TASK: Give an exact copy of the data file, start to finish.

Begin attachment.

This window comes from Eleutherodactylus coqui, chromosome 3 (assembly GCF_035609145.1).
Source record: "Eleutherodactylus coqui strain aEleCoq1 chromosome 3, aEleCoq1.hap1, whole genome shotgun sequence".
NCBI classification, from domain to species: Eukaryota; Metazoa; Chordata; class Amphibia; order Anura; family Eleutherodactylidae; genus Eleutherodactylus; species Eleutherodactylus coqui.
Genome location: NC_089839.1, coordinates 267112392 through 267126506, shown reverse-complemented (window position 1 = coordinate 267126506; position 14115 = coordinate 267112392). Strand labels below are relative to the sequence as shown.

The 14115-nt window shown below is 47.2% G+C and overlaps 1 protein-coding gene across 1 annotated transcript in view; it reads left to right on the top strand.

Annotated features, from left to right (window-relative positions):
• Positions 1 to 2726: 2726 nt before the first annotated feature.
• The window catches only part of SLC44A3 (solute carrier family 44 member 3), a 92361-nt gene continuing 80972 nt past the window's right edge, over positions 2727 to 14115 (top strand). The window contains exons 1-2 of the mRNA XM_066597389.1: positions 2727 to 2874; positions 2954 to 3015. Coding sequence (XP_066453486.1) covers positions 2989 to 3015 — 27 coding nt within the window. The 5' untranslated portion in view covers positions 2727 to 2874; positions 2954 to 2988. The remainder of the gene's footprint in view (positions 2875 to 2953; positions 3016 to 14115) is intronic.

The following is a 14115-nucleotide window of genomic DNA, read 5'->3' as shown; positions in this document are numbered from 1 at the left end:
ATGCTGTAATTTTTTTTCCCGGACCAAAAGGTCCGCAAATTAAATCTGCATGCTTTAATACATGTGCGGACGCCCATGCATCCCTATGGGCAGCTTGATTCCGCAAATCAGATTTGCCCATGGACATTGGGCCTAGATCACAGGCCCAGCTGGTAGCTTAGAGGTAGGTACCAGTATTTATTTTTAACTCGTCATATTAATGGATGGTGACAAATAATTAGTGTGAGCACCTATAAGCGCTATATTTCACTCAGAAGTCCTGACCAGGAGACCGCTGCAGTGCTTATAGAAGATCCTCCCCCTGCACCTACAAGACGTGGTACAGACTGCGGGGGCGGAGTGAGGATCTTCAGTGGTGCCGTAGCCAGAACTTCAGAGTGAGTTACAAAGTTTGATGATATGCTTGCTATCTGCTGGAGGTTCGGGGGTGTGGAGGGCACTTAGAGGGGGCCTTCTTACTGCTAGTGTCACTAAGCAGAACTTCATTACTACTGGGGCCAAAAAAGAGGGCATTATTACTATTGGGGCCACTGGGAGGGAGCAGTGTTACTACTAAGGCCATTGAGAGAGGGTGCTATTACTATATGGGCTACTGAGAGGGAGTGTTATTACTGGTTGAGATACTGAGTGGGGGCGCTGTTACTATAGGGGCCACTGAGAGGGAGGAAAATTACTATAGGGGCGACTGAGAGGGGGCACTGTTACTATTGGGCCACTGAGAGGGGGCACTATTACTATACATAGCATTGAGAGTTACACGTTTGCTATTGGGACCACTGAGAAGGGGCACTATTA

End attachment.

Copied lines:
This window comes from Eleutherodactylus coqui, chromosome 3 (assembly GCF_035609145.1).
Source record: "Eleutherodactylus coqui strain aEleCoq1 chromosome 3, aEleCoq1.hap1, whole genome shotgun sequence".
NCBI classification, from domain to species: Eukaryota; Metazoa; Chordata; class Amphibia; order Anura; family Eleutherodactylidae; genus Eleutherodactylus; species Eleutherodactylus coqui.
Genome location: NC_089839.1, coordinates 267112392 through 267126506, shown reverse-complemented (window position 1 = coordinate 267126506; position 14115 = coordinate 267112392). Strand labels below are relative to the sequence as shown.

The 14115-nt window shown below is 47.2% G+C and overlaps 1 protein-coding gene across 1 annotated transcript in view; it reads left to right on the top strand.

Annotated features, from left to right (window-relative positions):
• Positions 1 to 2726: 2726 nt before the first annotated feature.
• The window catches only part of SLC44A3 (solute carrier family 44 member 3), a 92361-nt gene continuing 80972 nt past the window's right edge, over positions 2727 to 14115 (top strand). The window contains exons 1-2 of the mRNA XM_066597389.1: positions 2727 to 2874; positions 2954 to 3015. Coding sequence (XP_066453486.1) covers positions 2989 to 3015 — 27 coding nt within the window. The 5' untranslated portion in view covers positions 2727 to 2874; positions 2954 to 2988. The remainder of the gene's footprint in view (positions 2875 to 2953; positions 3016 to 14115) is intronic.

The following is a 14115-nucleotide window of genomic DNA, read 5'->3' as shown; positions in this document are numbered from 1 at the left end:
ATGCTGTAATTTTTTTTCCCGGACCAAAAGGTCCGCAAATTAAATCTGCATGCTTTAATACATGTGCGGACGCCCATGCATCCCTATGGGCAGCTTGATTCCGCAAATCAGATTTGCCCATGGACATTGGGCCTAGATCACAGGCCCAGCTGGTAGCTTAGAGGTAGGTACCAGTATTTATTTTTAACTCGTCATATTAATGGATGGTGACAAATAATTAGTGTGAGCACCTATAAGCGCTATATTTCACTCAGAAGTCCTGACCAGGAGACCGCTGCAGTGCTTATAGAAGATCCTCCCCCTGCACCTACAAGACGTGGTACAGACTGCGGGGGCGGAGTGAGGATCTTCAGTGGTGCCGTAGCCAGAACTTCAGAGTGAGTTACAAAGTTTGATGATATGCTTGCTATCTGCTGGAGGTTCGGGGGTGTGGAGGGCACTTAGAGGGGGCCTTCTTACTGCTAGTGTCACTAAGCAGAACTTCATTACTACTGGGGCCAAAAAAGAGGGCATTATTACTATTGGGGCCACTGGGAGGGAGCAGTGTTACTACTAAGGCCATTGAGAGAGGGTGCTATTACTATATGGGCTACTGAGAGGGAGTGTTATTACTGGTTGAGATACTGAGTGGGGGCGCTGTTACTATAGGGGCCACTGAGAGGGAGGAAAATTACTATAGGGGCGACTGAGAGGGGGCACTGTTACTATTGGGCCACTGAGAGGGGGCACTATTACTATACATAGCATTGAGAGTTACACGTTTGCTATTGGGACCACTGAGAAGGGGCACTATTA